3. I am newly (and finally) diagnosed with NCGS. After being gluten free for a couple of months, I pushed my luck and ate some frozen vegetables that were "processed in a facility that processes wheat"... lo and behold I was sick for two weeks from eating those vegetables over the course of a couple days. (My symptoms are typically delayed by about 5 days, so it was too late to do anything by the time I became symptomatic). Since then I've obviously been avoiding anything with an allergen warning about being processed in facilities with wheat. The hardest part has been going out to eat though... Now I have to start thinking about how they cook the food at restaurants - Do they cook the food on the same surface as wheat? Do they use the same frier? Do they put bread on the plate? Etc, etc. So my question for you veterans is how you go about talking to your waiter/waitress at restaurants? What are the key questions to ask? Obviously, most people don't understand the severity of sensitivity regarding celiac/NCGS, so how do you communicate that to them well? What are some tips for going out to eat when you know there will likely not be safe options? Also, how do you tackle this socially when going out to eat with a lot of people? I suppose it will get easier over time to be the "odd one out," with all the food problems. Thanks for the help!
  4. Celiac.com 01/21/2013 - At the end of a long day of class and meetings, Morgan Hembarsky loved to come home to her four roommates eagerly awaiting her to cook their weekly meal together. Immediately when she walked through the door the most important thing to talk about was food, conversation could wait. Was it pasta with marinara and veggies or chicken Parmesan with warm rolls night? "We try to have dinner together at least once a week to catch up," said Hembarsky, a senior at Lehigh University. The women sat down to a warm meal together and gossiped about their Lehigh University professors' bad jokes and the new romantic comedy in nearby Lehigh Valley theaters. Cooking and chatting: a girl's perfect way to unwind at the end of the day. But days of cooking with her roommates are gone. Early in the fall of 2011 after months of stomach pain, Hembarsky visited a doctor and received the answer to her suffering. The culprit, celiac disease, which is a condition in which one's body cannot digest gluten and eating it damages the small intestine. Because many of the foods Hembarsky and her friends often used to make contained gluten, like pasta and bread, that meant no more pasta nights with her friends. In October 2011 she gave up foods with gluten, the killer protein found in many grains and flours. Being diagnosed with celiac forced a change to the social calendar. "It's something you learn to live with and you learn what healthy decision you need to make," said Hembarsky. Hembarsky is not alone. For many celiacs in Bethlehem, social opportunities are hindered by dietary restrictions such as not being able to eat a hamburger bun or drink beer at a tailgate because they have gluten. Instead of going out with friends, they cook individualized meals at home. Now with more people being diagnosed as gluten-intolerant or celiac – in fact one out of 133 people in the United States is affected by celiac disease, according to the celiac disease Foundation – the choices of where to buy groceries and whether one should go to a restaurant taking the chance of feeling like a burden are at the forefront of people's minds. Take Tabitha Echavarria, a senior at Lehigh University, who was diagnosed with celiac last July 1. "The biggest change in my life has been taking charge of my diet," said Echavarria. "I know 100 percent of the ingredients of everything I eat because I most likely made it from scratch. I never eat anything without asking what is in it. " Echavarria said senior year of high school she experienced persistent migraines, numb feet, chest pain and stomach aches – symptoms that other celiacs often suffer as well. After constantly changing her diet hoping to find the trigger to the pain and receiving negative blood tests, she visited every doctor she could find. "The previous year I had cut out bread from my diet ‘cause I knew something was wrong," said Echavarria. "Then eventually I just really couldn't eat ever and went to like every different doctor available to figure it out. " Now on a Friday night when her rugby teammates go out to hibachi or Sal's starving for a delicious meal, Echavarria makes herself dinner beforehand so she can still tag along to the restaurant. Going to meals with friends is no longer about the eating, it's about the company. While Echavarria still goes out to restaurants for the social aspect, other celiacs avoid eating out as much as possible. Three weeks ago, Andrew Bench was sitting at his desk at King, Spry, Herman, Freund & Faul Law Firm in Bethlehem, Pa. , with a stomach ache when he decided to stop eating out as much as possible because of the potential cross contamination. He said many restaurants in the Lehigh Valley have cross contamination even though the waiters told him that the kitchens were being careful. Flash back to when he was diagnosed as celiac a year ago. He described the feeling as a concussion mixed with sinus pressure. Cross contamination could result in the same thing, or worse. Bench recommends Tapas on Main on North Side as a safe gluten-free option. Echavarria likes Red Robin for their protein-style burgers and La Lupita for the corn-based options while Hembarsky prefers salads at Bravo and sushi at Asian Bistro. While restaurants are introducing gluten-free menus, Bench said that one slip-up in the kitchen can mean hours of stomach pain. Echavarria recalled getting sick after ordering eggs, a naturally gluten-free dish, at a restaurant. Later she found out that the eggs had pancake batter in them. Restaurants may not think about the danger to celiacs by adding gluten to a naturally gluten-free food. "I think what I am most looking forward to in the future is restaurant activism," said Echavarria. "I would just like to have the option of eating with my friends knowing I'm not going to get sick or that I'm not annoying the people that work there. "The Lehigh Valley is embracing the gluten-free movement, slowly but surely. Wegmans, Giant Food and ShopRite have gluten-free aisles that provide a wide range of options. As he was giving granola samples at Wegmans, Calvin Virgillo, operations and sales at The Granola Factory, recognized a need for gluten-free, nut-free granola, which will be available in 2013. "It doesn't matter how good our granolas if there are people who won't buy it because they're gluten free or have a nut allergy," said Virgillo. With increasing options of places to purchase groceries and dine out, the community is recognizing the gap for this niche market of gluten-free consumers. A day will come when gluten-free diners won't have to worry about missing out on social life because of their diets. Until then, Hembarsky must deal with biting into a dry, hard piece of bread and baking her own treats when she wants to socialize with her roommates. "I think bread is the hardest to be gluten-free because it [the gluten-free version] doesn't taste like bread, but a majority of them aren't that great and they come frozen," said Hembarsky. "But everything else, I feel like you don't have to sacrifice at all. "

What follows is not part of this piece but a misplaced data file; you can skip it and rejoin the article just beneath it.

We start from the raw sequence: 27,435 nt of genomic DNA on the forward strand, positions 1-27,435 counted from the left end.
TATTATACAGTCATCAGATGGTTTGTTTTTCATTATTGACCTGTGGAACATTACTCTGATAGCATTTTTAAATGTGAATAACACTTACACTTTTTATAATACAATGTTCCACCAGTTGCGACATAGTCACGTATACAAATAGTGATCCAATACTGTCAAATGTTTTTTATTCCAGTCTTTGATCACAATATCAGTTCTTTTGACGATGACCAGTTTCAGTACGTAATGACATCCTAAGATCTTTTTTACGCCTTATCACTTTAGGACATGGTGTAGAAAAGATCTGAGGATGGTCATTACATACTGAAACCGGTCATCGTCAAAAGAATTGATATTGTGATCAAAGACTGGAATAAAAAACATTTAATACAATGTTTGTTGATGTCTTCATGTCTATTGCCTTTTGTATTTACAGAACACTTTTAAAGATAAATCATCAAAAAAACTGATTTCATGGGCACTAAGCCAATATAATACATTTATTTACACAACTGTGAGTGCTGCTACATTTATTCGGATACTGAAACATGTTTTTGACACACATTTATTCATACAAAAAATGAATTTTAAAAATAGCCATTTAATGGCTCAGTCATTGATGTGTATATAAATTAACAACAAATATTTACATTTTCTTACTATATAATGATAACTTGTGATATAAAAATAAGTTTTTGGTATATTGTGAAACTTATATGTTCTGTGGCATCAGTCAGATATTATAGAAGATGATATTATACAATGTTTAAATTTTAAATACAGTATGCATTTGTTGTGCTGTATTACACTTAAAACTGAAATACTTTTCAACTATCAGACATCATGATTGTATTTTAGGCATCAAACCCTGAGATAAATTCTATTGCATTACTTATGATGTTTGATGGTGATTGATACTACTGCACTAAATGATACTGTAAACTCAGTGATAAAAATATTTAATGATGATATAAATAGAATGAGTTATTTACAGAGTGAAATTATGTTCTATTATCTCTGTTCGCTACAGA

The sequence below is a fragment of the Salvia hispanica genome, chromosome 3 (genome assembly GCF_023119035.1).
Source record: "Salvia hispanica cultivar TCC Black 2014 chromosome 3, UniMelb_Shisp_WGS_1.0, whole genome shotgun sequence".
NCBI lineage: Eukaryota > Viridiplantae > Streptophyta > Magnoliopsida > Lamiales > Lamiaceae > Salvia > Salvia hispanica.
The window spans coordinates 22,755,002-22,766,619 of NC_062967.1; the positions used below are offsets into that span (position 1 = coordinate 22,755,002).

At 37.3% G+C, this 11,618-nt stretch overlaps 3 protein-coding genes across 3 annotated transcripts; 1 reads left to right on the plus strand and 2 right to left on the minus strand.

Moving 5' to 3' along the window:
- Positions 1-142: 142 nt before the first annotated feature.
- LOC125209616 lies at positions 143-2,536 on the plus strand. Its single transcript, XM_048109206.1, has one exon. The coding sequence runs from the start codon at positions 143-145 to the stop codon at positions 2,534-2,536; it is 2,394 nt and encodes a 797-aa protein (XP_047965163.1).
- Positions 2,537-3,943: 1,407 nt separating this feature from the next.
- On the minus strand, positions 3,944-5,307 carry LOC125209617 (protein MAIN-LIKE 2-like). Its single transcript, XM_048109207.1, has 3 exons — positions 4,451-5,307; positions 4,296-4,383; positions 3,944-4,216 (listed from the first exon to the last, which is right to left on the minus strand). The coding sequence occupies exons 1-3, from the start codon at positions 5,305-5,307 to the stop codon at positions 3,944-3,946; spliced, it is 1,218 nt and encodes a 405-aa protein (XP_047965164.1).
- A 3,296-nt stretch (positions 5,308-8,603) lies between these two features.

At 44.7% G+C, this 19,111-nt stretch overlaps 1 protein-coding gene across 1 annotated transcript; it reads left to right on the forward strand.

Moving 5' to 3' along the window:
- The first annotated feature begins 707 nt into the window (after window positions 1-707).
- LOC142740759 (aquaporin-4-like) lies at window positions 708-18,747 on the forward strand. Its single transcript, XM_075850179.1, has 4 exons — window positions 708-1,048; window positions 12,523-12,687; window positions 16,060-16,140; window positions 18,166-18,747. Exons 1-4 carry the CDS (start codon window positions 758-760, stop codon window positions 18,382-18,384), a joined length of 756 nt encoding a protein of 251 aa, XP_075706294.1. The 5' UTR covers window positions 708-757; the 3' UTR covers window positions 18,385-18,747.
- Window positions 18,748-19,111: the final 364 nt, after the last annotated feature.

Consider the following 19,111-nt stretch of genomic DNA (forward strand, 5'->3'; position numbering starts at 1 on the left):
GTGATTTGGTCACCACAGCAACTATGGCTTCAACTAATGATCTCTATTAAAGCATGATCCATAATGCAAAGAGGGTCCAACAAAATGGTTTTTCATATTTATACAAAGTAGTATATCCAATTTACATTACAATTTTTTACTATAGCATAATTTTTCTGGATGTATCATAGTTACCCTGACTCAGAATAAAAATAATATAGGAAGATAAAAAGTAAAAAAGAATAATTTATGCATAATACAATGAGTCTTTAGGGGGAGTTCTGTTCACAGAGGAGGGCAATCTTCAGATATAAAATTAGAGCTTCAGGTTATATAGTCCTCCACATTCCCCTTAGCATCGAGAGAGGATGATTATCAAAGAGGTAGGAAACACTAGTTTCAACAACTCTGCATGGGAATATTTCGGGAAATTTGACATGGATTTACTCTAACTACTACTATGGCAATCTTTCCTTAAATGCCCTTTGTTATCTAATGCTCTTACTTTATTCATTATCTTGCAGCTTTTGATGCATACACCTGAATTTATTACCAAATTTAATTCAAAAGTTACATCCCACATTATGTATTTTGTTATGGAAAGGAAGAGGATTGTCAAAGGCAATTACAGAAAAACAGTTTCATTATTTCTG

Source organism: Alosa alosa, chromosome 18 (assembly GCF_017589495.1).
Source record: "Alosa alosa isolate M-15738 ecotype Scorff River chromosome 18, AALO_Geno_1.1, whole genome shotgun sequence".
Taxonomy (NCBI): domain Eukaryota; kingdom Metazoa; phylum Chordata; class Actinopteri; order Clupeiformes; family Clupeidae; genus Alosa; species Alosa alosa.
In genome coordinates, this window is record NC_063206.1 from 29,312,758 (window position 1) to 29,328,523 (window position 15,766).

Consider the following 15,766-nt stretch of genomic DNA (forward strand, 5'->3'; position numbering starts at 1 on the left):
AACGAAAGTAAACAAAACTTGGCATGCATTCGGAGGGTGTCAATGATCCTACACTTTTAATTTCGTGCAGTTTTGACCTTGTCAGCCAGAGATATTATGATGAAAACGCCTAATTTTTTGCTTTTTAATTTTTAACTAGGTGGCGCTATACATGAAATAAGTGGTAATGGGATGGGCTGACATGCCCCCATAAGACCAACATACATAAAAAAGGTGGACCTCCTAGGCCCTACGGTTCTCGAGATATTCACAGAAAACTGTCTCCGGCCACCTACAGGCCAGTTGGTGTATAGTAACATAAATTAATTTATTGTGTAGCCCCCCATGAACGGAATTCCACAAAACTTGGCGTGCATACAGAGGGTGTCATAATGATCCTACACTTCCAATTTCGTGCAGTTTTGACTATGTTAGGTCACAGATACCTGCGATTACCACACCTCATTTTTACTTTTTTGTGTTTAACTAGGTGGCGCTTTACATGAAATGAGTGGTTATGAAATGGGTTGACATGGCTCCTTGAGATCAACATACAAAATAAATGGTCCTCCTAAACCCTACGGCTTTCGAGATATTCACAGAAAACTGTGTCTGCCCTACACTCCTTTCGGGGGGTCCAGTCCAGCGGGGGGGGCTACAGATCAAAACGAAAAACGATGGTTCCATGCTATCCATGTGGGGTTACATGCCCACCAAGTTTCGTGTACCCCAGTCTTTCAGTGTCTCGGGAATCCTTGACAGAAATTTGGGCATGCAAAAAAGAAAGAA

5. Celiac.com 03/19/2014 - The incidence of celiac disease in the United States is rising. Children with the disease attend public and private schools and educators must ensure them equal educational access and a safe environment. If you are a parent of a child with celiac disease you know the struggles you have faced in trying to make sure your child doesn’t miss out on educational experiences, school lunches, and a safe and bully-free classroom environment. To find out more about what children with celiac disease and gluten intolerance experience in school, a recent study examined the educational, social, and family challenges of children with celiac disease in pre-kindergarten through grade twelve. Phone interviews were conducted with children and their parents. One hundred thirty-eight mothers and two fathers were interviewed along with one hundred fourteen girls (70%) and forty-eight boys (30%). Fifty-three percent of these families had more than one immediate or extended family member with celiac disease and some families had as many as four children with celiac disease or gluten intolerance participate in the study. Approximately 80% of children attended public schools, while the remaining 20% attended private or charter schools or were home schooled. Eating Gluten Free Seventy-nine percent of students packed their lunch, 10% ate meals from the school cafeteria, and 11% did both. There were numerous reasons why more students packed than ate from the school cafeteria. Many school cafeterias do not provide gluten free food options, cafeteria personnel are not adequately trained to ensure there is no cross contamination, food tastes bad or is unhealthy, children prefer to pack, or there are frustrations with cost and availability. Parents and children in this study discovered that the quality and variety of gluten free options varies dramatically. Some schools require that students order meals in advance, others are on a three to five day rotation of gluten free lunch options, and others report they pay more than the price of a typical school lunch. One mother evaluates the menu, shops for gluten free substitutes, and is reimbursed by the school, while another mother creates a breakfast and lunch menu for her son and the school buys and prepares the food. There were children who got sick from cross contamination or were served food that was not gluten free. 504 Plans and IEP’s Seventy-four percent of parents who participated in this study reported their children did not have a 504 plan or an Individualized Education Program (IEP) for their celiac disease. Accommodations for children with celiac disease are assured under Section 504 of the Rehabilitation Act of 1973 and the Individuals with Disabilities Education Act. If you have children with celiac disease they are eligible for a 504 Plan which outlines the accommodations that are necessary for them to be safe and successful in school. With a physician’s documentation your children can receive gluten free lunches that are commensurate with what typical children are eating, as well as accommodations such as unlimited bathroom privileges, gluten free classroom materials, and safe access to field trips and school sponsored camps. Your children may also be eligible for services under the Individuals Disabilities Education Act (IDEA) if their disability has an impact on their ability to learn. Children with celiac disease who have a disability covered under IDEA, such as a learning disability or autism, can have accommodations for eating and living gluten free written into their Individual Education Plan (IEP). In addition, these students can also be certified as Other Health Impaired under IDEA. If your children’s celiac disease has resulted in limited strength, vitality, or alertness which negatively affects educational performance and requires specially designed instruction, they can be certified as Other Health Impaired and receive services, even in the absence of another disability. Many parents in this study had never heard of Section 504 or the Rehabilitation Act of 1973 or had not been informed by their schools about their rights under 504 or the Individuals with Disabilities Education Act (IDEA). Still others knew about 504 but had decided not to pursue a 504 plan for their child. Some parents who were trying to get a 504 plan for their children met with resistance, were told they didn’t qualify, or were begged by school personnel not to request this type of legal document. However, sixteen percent of parents reported they did have a 504 plan for their child and 4% indicated their child was diagnosed as Other Health Impaired and had an IEP. 504 plan accommodations included unlimited bathroom visits, gluten free school lunches, gluten free classroom and art supplies, notification of holiday parties, birthdays, field trips, and classroom activities involving food, microwave access, unrestricted permission to eat snacks, refrigerator/freezer use for storage of gluten free foods, washing of cafeteria tables, classmate hand washing after snacks and lunch, lunch monitoring for young children, notification of gluten ingestion, and assurance of a safe food preparation environment to avoid cross contamination. Impact of celiac disease on the Academic Experience Thirty-seven percent of the children interviewed indicated they had felt sick during the school day as a result of their celiac disease. Parents and children indicated that celiac disease does affect learning, academic performance, and behavior. Do these symptoms sound familiar? Parents reported distraction from stomach aches, brain fog, fatigue, problems with memory, processing, and attention span, and irritability, behavioral changes, and emotional outbursts. In addition, some children had excessive school absences or experienced severe neurological problems from undiagnosed celiac disease with recovery times spanning several years. Despite the effects of the disease on learning most 504 plans that exist for celiac disease do not include academic accommodations. Social Challenges and Emotional Health Children experienced many social challenges with their celiac disease. Children felt different, embarrassed, left out, and isolated as a result of the disease. Parents often described their children as “outcasts” who feel very much alone. Parents also suggested their children felt stressed by the celiac disease. Many children felt angry or sad when they were not able to eat treats other children were eating. Some children did experience sadness and depression over not being able to eat gluten and were in therapy as a result. One mother recounted that her son stated, “I can’t wait to go to heaven so I can eat wheat.” One of the biggest social challenges mentioned by parents was eating at parties and other social events. Birthday parties where pizza and cake are traditionally eaten seemed to be especially difficult. Some parents sent gluten free pizza and cupcakes with their child, others attended parties with them to monitor cross contamination, and others stated their children attended but didn’t eat. Sometimes children who attended parties said they were not hungry so they didn’t have to explain their celiac disease and others left before the food was served. Several parents noted their children received fewer invitations than before their diagnosis because friends did not want the responsibility of feeding a child who eats gluten free. Parents indicated that social events and field trips at school were equally challenging. While some schools no longer allow birthday treats or other food to be shared at school, many still do. Several mothers volunteered as “homeroom parents” and attended every party to monitor their child’s safety. Many parents kept a gluten free treat bag or cupcakes in the classroom or nurse’s freezer for their child and requested prior notice when treats were going to be shared, with varying success. While parents reported most teachers were receptive to allowing parents to send in gluten free snacks, some were not. Some parents requested a gluten free classroom environment, critical for children who are especially sensitive to gluten. Parents often wanted their children’s classmates to be aware of their need to eat gluten free and believed their children’s social status and school experiences were enhanced by sharing at the beginning of each school year, while other parents wanted an assurance of privacy. Field trips and school related camps were also very challenging for both parents and children. Several mothers have packed a week’s worth of gluten free food so their children could attend camp with the class, while some children didn’t attend at all. Other parents attended every field trip. Parents reported that field trips to places such as fortune cookie factories and Chinatown are aggravating and children sometimes stay home on those days, missing out on the educational experience. Many parents reported their children have been teased or bullied because of their need to eat gluten free. Children are called names, such as “gluten monster,” others are “beaten up,” and one child was told “to die and never come back to school.” One mother reported the teacher made fun of her daughter in front of the class and several parents stated their children’s food was purposely contaminated during lunch. One mother dealt with bullying by sending in fabulous gluten free treats for her son’s birthday. Soon the children were asking for more treats and the family began having parties at their house with “great tasting” gluten free snacks, pizza, and cupcakes. Life Changes Children reported their lives have changed since they were diagnosed. For the most part, they indicated they were healthier, felt better, had fewer stomach aches and headaches, ate more fruits and vegetables, had more energy, and were growing physically. However, children noted they found life more challenging than before, which they attributed to the added stress and complications of needing to plan ahead so they were able to eat safely. Many children missed school field trips, especially overnight trips, and school related camps because accommodations could not be made or parents were afraid of gluten exposure. Children also indicated their social lives had changed and it was difficult for friends to understand. Several children believed they now know who their true friends are. Some children believed their lives were actually better since they were diagnosed. They talked about being unique and special. One boy seemed to summarize it best by saying, “It’s just food. You’ll live. Look at it in a positive way and educate people.” Parents were also asked how their lives changed after their children were diagnosed. They describe how “drastically different,” “life changing,” and “all consuming” their life became after their children had to eat gluten free. Some parents described a difficult quality of life, others mentioned their terror in the first year, and still others explained that “nothing is easy.” Twenty-two percent of families made their households totally gluten free while 8% of families still have gluten in their homes but prepare only gluten free meals. There were many reasons why families decided to have a gluten free household. Some parents felt it was important to go gluten free to support their children, others were fearful of cross contamination, and still others decided that eating gluten free would be healthier for everyone. Those families who did not convert to a gluten free household believed that their children have to learn to live in the “real world” but made changes such as labeling food, meticulous cleaning, and separate toasters and pantry shelves. One life change mentioned by almost all parents was a significant increase in the time involved in grocery shopping, meal planning and preparation, and ensuring their children will be safe. They plan ahead by always carrying gluten free snacks with them, order online and in bulk, and put much more thought into what the family will eat. The increase in time is spent reading food labels, traveling to multiple grocery stores, delivering lunches to their children at school, and baking and cooking from scratch. Food is no longer an afterthought and many parents use gluten free apps to find products that are safe. One parent estimated that she spends 20% more time planning for and raising her child with celiac disease than she does for her other children. Food cost is also a significant life change for many families. Parents mentioned their “outrageous” grocery bills, with some reporting that grocery bills doubled or quadrupled. While some indicated they were fortunate not to have a tight food budget, others described their budgets as being “out the window” and the “nightmare” of spending a fortune on gluten free food. One mother stated that she went to work part-time after her child’s diagnosis to pay the grocery bills. Parents universally agree that eating in restaurants and attending social events are life changes that are extremely difficult and problematic. Many families don’t eat out as much and there is typically underlying worry when they do eat in restaurants. Parents mentioned they miss restaurants they used to love, experience limited restaurant and menu choices, and are frustrated with “no kid friendly” gluten free menus. Many parents noted their children have gotten sick after eating in restaurants. Other families do continue to eat out, often in establishments they know they can trust, and are pleased that restaurants are more accommodating than they were in the past. Parents lamented that most social events involving family, friends, or organizations revolved around food. Many extended family members don’t understand celiac disease and the necessity of eating and living gluten free. Attending family events was viewed as very stressful, leading to discord and arguments between parents. Parents reported the complexity of invitations to birthday parties, especially those at pizza and fast food eateries. Friends didn’t know how to accommodate or were fearful of making a child sick and some friendships ended. One mother noted that it was “very lonely at first” and another stated that “disease scares people away.” While almost all families in the study experienced these challenges at some level, others remarked at how fortunate they were to have family and friends who go out of their way to accommodate. There are grandmothers who do gluten free baking, friends who order gluten free pizza and cake for birthday parties, and neighbors who keep gluten free snacks on hand for play dates. Celiac disease was reported to bring significant changes to travel plans and destinations as well as the frequency of taking trips. “Food issues are huge,” spontaneity is gone, and stress levels are high. Some families don’t travel because “all the effort went into where we can eat,” while others make all travel choices based on where they can eat. Many mothers discussed “horrible” experiences traveling and huge coolers of food that were packed. One parent stated, “When we leave the house for a trip it’s like treading water. I’m nervous until we get to a destination where we can eat. I try to make sure they’re full before we get in the car.” Another indicated that “it’s more trouble than it’s worth.” Still other families continue to travel frequently. They plan carefully, choose accommodations with kitchens, and use gluten free apps to find restaurant options. Some even travel world-wide to places like Australia, Trinidad, China, India, and Peru, without incident. Religious affiliation is also a life change affected by celiac disease. Church pot luck dinners and youth group snacks were mentioned as problematic, but receiving communion was the biggest challenge. While some churches allow gluten free communion wafers, others do not. Many parents wrestled with what decision they would make when their child was ready for first communion and some families reported that they left the church because of these issues. One family spent considerable time examining their allegiance to the Catholic faith knowing their son would not be able to fully participate. After much soul searching the parents decided they were very devout and made the decision to follow all aspects of the church’s teachings, including forgoing birth control. Baby number seven is on the way! The life changes resulting from celiac disease affected the mothers in this study more than the fathers. Mothers typically do more of the meal planning and preparation, grocery shopping, and child care, making them more vulnerable to the affects of gluten free eating on the family. Mothers reported stress, depression, anger, guilt, and anxiety after their children were diagnosed. One mother stated that she “went into mourning for months” and another reported that she was “overwhelmed” even though she is a nutritionist. Several mothers cried during their phone interviews. An unexpected life change that resulted from a child’s celiac disease diagnosis came in the form of career changes. Several mothers transformed or altered their careers after their children started eating gluten free. One mother dropped her work time to twelve hours a week in order to have more time to grocery shop and cook, while another mother added part-time work to pay for gluten free food and a therapist for her son. Two mothers entered college and became nutritionists, one opened a gluten free bakery, and one quit her job to do gluten free awareness. Conclusions and Recommendations for Parents Celiac disease brings significant life changes and challenges to children and families. Almost all the children in this study did eat gluten free, both at home and at school. However, most children pack their lunches and only a small percentage of children have a 504 plan or IEP. celiac disease does have an impact on children’s academic performances and experiences, especially for those children who have extreme sensitivity to gluten. In addition, eating gluten free brings profound social challenges and life changes for children and families and the potential for mental health concerns. Mothers, in particular, are significantly impacted by their child’s diagnosis and some experience stress, anxiety, and depression. There are a number of things you as a parent can do to alleviate challenges brought on by celiac disease and improve the quality of life for your children, yourselves, and your families. Schools are not fully informed about celiac disease and many children have educational, social, and dietary needs that are not being met in school settings. The legal implications for schools who do not meet the requirements of Section 504 of the Rehabilitation Act of 1973 are many. Become informed about Section 504 and the Individuals with Disabilities Education Act (IDEA) and request advocacy assistance when needed. It will be important for you to learn how to advocate for your child’s safety, security, and school success. The National Foundation for celiac Awareness (NFCA) is a nonprofit organization that can assist by providing excellent online resources and advocacy support. Request that accommodations, including those related to learning, academic performance, behavior, and mental health, be written into a 504 plan that is specific to your child’s needs. Your 504 planning meeting should include all school personnel who interact with your child, including the principal, guidance counselor, nurse, classroom teachers, food service director, and cafeteria workers. You may find yourself in the role of trainer or informant during this meeting, as many of these individuals may not have heard of celiac disease. Do your homework and be prepared with handouts and website addresses that cover topics such as celiac awareness, symptoms, the risks of cross contamination, and foods to avoid. (See Appendix) If your child is interested in eating school lunch, request gluten free lunches that are commensurate with lunches served to typical children. Ask for training for cafeteria staff so they can prepare a separate kitchen area with dedicated cooking utensils, appoint a staff member and alternate who will be in charge of preparing your child’s lunch, and fully understand the effects of cross contamination. If your child chooses to pack a lunch ask for microwave access so food can be warmed at school. Finally, request that the school store a three-day supply of gluten free food for your child in the event of an extended lockdown. Your child’s safety must extend from the cafeteria into the classroom. You can decide how you wish to share your child’s celiac disease with the class. Any information shared must be age appropriate. In the elementary grades visit the classroom to talk about celiac disease so children are well informed. If possible, bring in a gluten free snack to share. This is especially important if your child is being teased. (Just be sure that the gluten free snack is especially tasty!), Children’s books are available that you can read to the class as a way to begin discussion, although most are written at a primary grade level (See Appendix). Although some parents want to keep their child’s health issues private, sharing is critical in the case of celiac disease because there are many things classmates can do to help keep your child safe. Request that gluten free classroom materials be available for your child (crayons, glue, a Play Doh substitute, cooking ingredients) and in the case of younger children, for the entire class. The risk of contamination is great if children with celiac disease are in a room with airborne flour or if they touch materials that have gluten and then put their hands in their mouth. In addition, your child should never miss out on educational opportunities such as field trips, school related camps, road trip sporting events, and cooking and art projects as result of their gluten free needs. These types of accommodations can be written into a 504 plan so you can be assured of equal educational experiences. Ensure that your child does not miss out on social experiences such as girl or boy scouts, church groups, birthday parties, sleepovers, and family events because they need to eat gluten free. These experiences play a critical role in any child’s social development. If possible, allow your child to attend such events independently, especially as he/she gets older, so he/she is able to make a successful transition to living independently. Call in advance to see what food will be served and, if possible, replicate with gluten free versions. Try to reassure adults who are worried that children with celiac disease will get sick at social events that children must learn to live in a world with gluten and avoid exposure. Become involved in celiac support groups with your child to ease the burden of adjusting to a new diagnosis and dealing with the day to day challenges of gluten free living. R.O.C.K. (Raising Our celiac Kids) has chapters in approximately 38 states and the District of Columbia and organizations such as the National Foundation for celiac Awareness, the celiac disease Foundation, the Gluten Intolerance Group, and the celiac Sprue Association also provide services and support. (See Appendix) Consider eating more naturally gluten free foods (lean meat, fruits, vegetables, eggs, yogurt, and whole grains like quinoa) at home to reduce food costs and improve health. There is nothing innately healthy about eating products made with rice flour, tapioca flour, and potato starch. They are low in fiber and high in calories and carbohydrates. Anyone who says they are going on a gluten free diet to lose weight but eats gluten free pasta and pizza will be very disappointed. Finally, analyze your attitude about your children’s celiac disease and their need to eat gluten free for life. If you are frustrated, angry, or depressed about their diagnosis they will experience those same feelings. In this study, it was very apparent that children who demonstrated sadness, anger, or mental health symptoms were often modeling the mind-set of their parents. In contrast, those parents who had positive attitudes about the celiac diagnosis (e.g. my children are healthier now and growing more, there are plenty of gluten free alternatives, etc.) had children who exhibited that same upbeat outlook. Appendix of Resources and Children’s Literature: National Foundation for celiac Awareness, Available at http://www. celiaccentral.org/About-NFCA/19/ Celiac Sprue Association, Available at http://www.csa celiacs.info/index.jsp Celiac Disease Foundation, Available at http://www.celiac.org/ Gluten Intolerance Group, Available at http://www.gluten.net/ Raising Our celiac Kids (R.O.C.K.), Available at https://www.celiac.com/articles/563/1/ROCK-Raising-Our- celiac-Kids---National- celiac-Disease-Support-Group/Page1.html Gluten-Free Kids: Raising Happy, Healthy Children with celiac disease, Autism, and Other Conditions by Danna Korn Incredible Edible Gluten-Free Food for Kids: 150 Family-Tested Recipes by Sheri Sanderson Bagels, Buddy, and Me: A Story about Gluten Intolerance and celiac disease by Melanie Krumrey The celiac Kid by Stephanie Skolmoski Cilie Yack is Under Attack: A Story About a Boy with celiac disease by Caryn Talty Adam’s Glute Free Surprise: Helping Others Understand Gluten Free by Debbie Simpson No More Cupcakes & Tummy Aches by Jax Peters Lowell Mommy, What is celiac disease: A Look at the Sunny Side of Being a Gluten-Free Kid by Katie Chalmers Eating Gluten-Free with Emily: A Story for Children with celiac disease by Bonnie J. Kruszka